Wednesday, January 29, 2020

Hobbes vs Rousseau Essay Example for Free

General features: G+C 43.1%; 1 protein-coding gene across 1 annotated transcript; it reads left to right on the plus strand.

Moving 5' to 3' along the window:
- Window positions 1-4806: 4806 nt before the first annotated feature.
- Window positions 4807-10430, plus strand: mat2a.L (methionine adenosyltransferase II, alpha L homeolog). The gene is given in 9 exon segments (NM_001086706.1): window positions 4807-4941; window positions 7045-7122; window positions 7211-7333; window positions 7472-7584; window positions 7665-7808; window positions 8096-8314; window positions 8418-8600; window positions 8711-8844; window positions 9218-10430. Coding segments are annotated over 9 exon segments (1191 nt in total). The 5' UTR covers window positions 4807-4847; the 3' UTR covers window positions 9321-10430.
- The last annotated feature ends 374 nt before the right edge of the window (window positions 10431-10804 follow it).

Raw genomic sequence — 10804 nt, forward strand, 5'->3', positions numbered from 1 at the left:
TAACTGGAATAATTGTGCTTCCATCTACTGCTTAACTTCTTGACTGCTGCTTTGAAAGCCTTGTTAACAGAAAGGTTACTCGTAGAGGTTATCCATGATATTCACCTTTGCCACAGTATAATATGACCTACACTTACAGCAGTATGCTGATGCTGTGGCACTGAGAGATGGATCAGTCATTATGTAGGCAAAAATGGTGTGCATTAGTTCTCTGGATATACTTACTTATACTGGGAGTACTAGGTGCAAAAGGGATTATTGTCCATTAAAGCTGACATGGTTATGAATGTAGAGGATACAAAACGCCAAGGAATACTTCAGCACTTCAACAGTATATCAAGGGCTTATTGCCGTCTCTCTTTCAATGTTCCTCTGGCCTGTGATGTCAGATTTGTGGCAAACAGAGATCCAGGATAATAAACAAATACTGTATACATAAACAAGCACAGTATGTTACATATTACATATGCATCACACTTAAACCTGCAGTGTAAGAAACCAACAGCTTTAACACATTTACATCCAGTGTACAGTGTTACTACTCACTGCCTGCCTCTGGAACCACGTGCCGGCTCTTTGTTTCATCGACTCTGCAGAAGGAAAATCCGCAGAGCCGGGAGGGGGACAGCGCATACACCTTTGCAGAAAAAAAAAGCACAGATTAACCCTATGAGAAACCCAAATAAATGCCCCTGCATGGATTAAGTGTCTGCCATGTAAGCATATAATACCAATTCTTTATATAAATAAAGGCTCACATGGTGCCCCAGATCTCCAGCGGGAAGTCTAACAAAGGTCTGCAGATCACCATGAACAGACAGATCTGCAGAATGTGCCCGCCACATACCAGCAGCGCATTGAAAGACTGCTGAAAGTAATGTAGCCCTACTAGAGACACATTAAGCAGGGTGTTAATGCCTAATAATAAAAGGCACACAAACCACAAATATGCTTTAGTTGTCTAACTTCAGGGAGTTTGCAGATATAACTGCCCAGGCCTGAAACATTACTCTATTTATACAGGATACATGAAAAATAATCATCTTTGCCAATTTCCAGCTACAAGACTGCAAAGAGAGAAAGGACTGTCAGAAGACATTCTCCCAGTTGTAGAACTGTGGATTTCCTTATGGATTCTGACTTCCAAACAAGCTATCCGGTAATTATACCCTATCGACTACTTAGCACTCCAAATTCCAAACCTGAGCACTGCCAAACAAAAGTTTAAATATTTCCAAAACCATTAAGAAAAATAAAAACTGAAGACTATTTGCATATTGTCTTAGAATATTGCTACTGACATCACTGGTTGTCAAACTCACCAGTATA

Hobbes vs Rousseau Essay In the 17th and 18th centuries, the Age of Enlightenment was an important cultural movement of intellectuals in Europe. Philosophers of the time interpreted many theories and concepts about man and inequality in civilization and also ideas about government and the ways in which society could be controlled. Many believed that humans were naturally good, while others believed that humans were inherently bad. The argument of nature has lasted throughout time without a definitive answer, but with centuries of philosophical arguments to aid in the understanding of our own human nature. Two important philosophers of this time period were Thomas Hobbes and Jean Jacques Rousseau. Both philosophers wrote about their ideas of human nature and the state of nature, also addressing equality within the state and the role government and civilization plays in man’s actions. While Hobbes had a very cynical view of man, believing man to be brutal and violent working only towards self-interest, Rousseau had a more positive view; depicting man as essentially good and compassionate, believing that only through society and civilization does man become corrupt. Although both philosophers’ arguments are well developed and supported, Rousseau’s understanding of the natural man and the state of nature is stronger than Hobbes’ opposing views. Rousseau’s positive view of human nature illustrates man as living in harmony with nature while Hobbes’ pessimistic view portrays man acting only for self-interest. Rousseau views the mankind as inherently good, capable of feeling compassion and pity for others around him as well as self-love. The condition of this natural man is a man without any forms of civilization, including clothes and language. Man is able to live individually, peacefully and in harmony when he is in this state of inh erent goodness. However, through civilization man becomes â€Å"wicked.† Oppression and dominance develop through the evolution of civilization, also creating inequality among men, destroying the harmony in which they lived. When man is able to satisfy his own needs, he is able to live peacefully (Rousseau 161). Through evolution of society, man is weakened and begins to depend on others to sustain his life, creating oppression and causing man to lose his natural goodness. Hobbes disagrees with Rousseau’s positive view of the nature of man, believing that men are instinctively violent and evil, acting only out of self-interest or for self-gain. He believes men are constantly in competition to become superior in worth or honor, creating continual jealousy and violence among each other. Hobbes believes that men are so brutal and wicked they are unable to survive as individuals but need a strong, central authority to force peace and cooperation among men. Hobbes states, â€Å"Without the terror of some power to cause them to be observed, are contrary to our natural passions, that carry us to partiality, pride, revenge and the like,† (Hobbes 106). Hobbes believes that in order to control man’s instinctive evil, they need to fear the law. Hobbes admits that inequality is a product of creating this commonwealth, but, unlike Rousseau’s idea of inequality in society, Hobbes says men are ignorant to the inequality, believing that the covenants create equal terms of law among men. This false sense of equality is able to control the violence and competition among men, allowing them to coexist more peacefully. So while Rousseau credits civilization to the destruction of peace and goodness, Hobbes does not believe man has any inherent goodness and thinks civilization is the only way to avoid war. Although Hobbes and Rousseau agree that in a state of nature men are equal, they have opposing views of what man is like in this state. A state of nature is a term used to describe a state lacking a form of government or laws. Rousseau believes in the state of nature, man lives individually in harmony with nature. Rousseau addresses this natural man as a â€Å"savage man,† stating that their actions are determined by their needs and these needs are met without the help of others. In this nature, men are peaceful and good. Men also have a natural sense of pity and compassion in this state (Rousseau 163). Because man lives solitarily, there is no one to dominate or control and thus no competition for power. Rousseau believes that this peace is sustained by the ability of the savage man to feel compassion, which allows them to govern the peace of their nature. However, this peace is diminished as inequality becomes prevalent through the progression of society. As property and family units evolved, man began to change his lifestyle and skills and talents developed (Rousseau 164). Families weakened man and woman in mind and body, causing them to rely on others to successfully fulfill their needs. This was the crucial part in development of oppression and domination, because inequality occurs when man becomes dependent on others to survive. Rousseau states, â€Å"But the moment one man needed the help of another; as soon as it was found to be useful for one to have provisions for two, equality disappeared, property appeared,† (Rousseau 167). The relationship between slave-master or worker-owner develop when men requires the help of another. Inequality creates oppression and domination, which, according to Rousseau, destroy man’s inherent goodness. Hobbes’ view of human nature contrasts Rousseau’s dramatically, seeing as Hobbes believed man to be naturally wicked and only through government systems are men able to live peacefully. Hobbes compares man to a machine, constantly in motion and always seeking something (3). He believes human nature is to act for their own self-interest, which causes men to be in constant competition for honor or worth, creating a state of war. Because Hobbes believes that men are constantly in a state of war, he believes that men are always trying to increase their power to be superior to others. He believes that in the state of nature where man is not governed by central authority, men are constantly in competition. Jealousy and competition among men make it impossible for men to live peacefully in a state of nature, creating the need for a strong, central authority to govern over the peace of man. Contrary to Rousseau, Hobbes believes that government is a way for people to â€Å"get themselves out of that miserable condition of war,† by governing peace that men are incapable of alone (Hobbes 106). Hobbes believes that through strong government, men are forced to coexist peacefully, because covenant creates a false sense of equality among men. Hobbes believes that men are incapable of surviving individually, unlike Rousseau who believes that men are better made to live individually. Their differing views of inherent behavior create contrasting conceptions of the state of nature. Based on their arguments of the nature of mankind, Rousseau’s explanation of man is more complete and logical than Hobbes’. In Rousseau’s view of nature, man is essentially good, able to survive on his own and able to peacefully coexist. This view of man could be considered naà ¯ve by some, but it must be considered that this man is also the â€Å"savage man,† a man before any form of civilization. Rousseau explains that a man is inherently good in a state of nature because he has no desire for power, but does feel pity. Rousseau goes into an in depth description of the development of inequality among men, describing oppression and domination developing and the ways in which these factors destroyed man’s intrinsic goodness. Man was unable to live individually in the new state of society, which destroyed their natural goodness. Being unable to live individually, they were forced to rely on others, which created domination and inequality, which leads to competition for power and corruption. The inequality also led to the diminishment of pity and compassion, which was crucial to man’s ability to peacefully coexist. Rousseau’s thorough time-line of man’s condition created a stronger and more agreeable argument than Hobbes’ pessimistic view of man.